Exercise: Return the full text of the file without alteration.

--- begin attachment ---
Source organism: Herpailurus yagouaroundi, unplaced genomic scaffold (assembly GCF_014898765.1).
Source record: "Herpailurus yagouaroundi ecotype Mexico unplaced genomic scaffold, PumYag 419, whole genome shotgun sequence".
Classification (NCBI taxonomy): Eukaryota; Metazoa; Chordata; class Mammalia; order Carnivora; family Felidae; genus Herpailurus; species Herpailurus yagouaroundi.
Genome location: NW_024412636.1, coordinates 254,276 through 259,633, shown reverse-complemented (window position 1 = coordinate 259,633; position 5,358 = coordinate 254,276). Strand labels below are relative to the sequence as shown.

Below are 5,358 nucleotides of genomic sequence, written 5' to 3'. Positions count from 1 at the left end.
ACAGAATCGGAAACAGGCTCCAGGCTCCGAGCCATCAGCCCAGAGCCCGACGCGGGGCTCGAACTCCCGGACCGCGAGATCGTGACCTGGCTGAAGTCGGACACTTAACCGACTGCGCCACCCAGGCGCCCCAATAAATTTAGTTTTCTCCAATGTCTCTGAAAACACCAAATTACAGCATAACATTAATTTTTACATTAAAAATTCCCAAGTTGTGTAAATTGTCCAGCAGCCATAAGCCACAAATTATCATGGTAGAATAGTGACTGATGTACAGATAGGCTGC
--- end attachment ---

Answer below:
Source organism: Herpailurus yagouaroundi, unplaced genomic scaffold (assembly GCF_014898765.1).
Source record: "Herpailurus yagouaroundi ecotype Mexico unplaced genomic scaffold, PumYag 419, whole genome shotgun sequence".
Classification (NCBI taxonomy): Eukaryota; Metazoa; Chordata; class Mammalia; order Carnivora; family Felidae; genus Herpailurus; species Herpailurus yagouaroundi.
Genome location: NW_024412636.1, coordinates 254,276 through 259,633, shown reverse-complemented (window position 1 = coordinate 259,633; position 5,358 = coordinate 254,276). Strand labels below are relative to the sequence as shown.

Below are 5,358 nucleotides of genomic sequence, written 5' to 3'. Positions count from 1 at the left end.
ACAGAATCGGAAACAGGCTCCAGGCTCCGAGCCATCAGCCCAGAGCCCGACGCGGGGCTCGAACTCCCGGACCGCGAGATCGTGACCTGGCTGAAGTCGGACACTTAACCGACTGCGCCACCCAGGCGCCCCAATAAATTTAGTTTTCTCCAATGTCTCTGAAAACACCAAATTACAGCATAACATTAATTTTTACATTAAAAATTCCCAAGTTGTGTAAATTGTCCAGCAGCCATAAGCCACAAATTATCATGGTAGAATAGTGACTGATGTACAGATAGGCTGC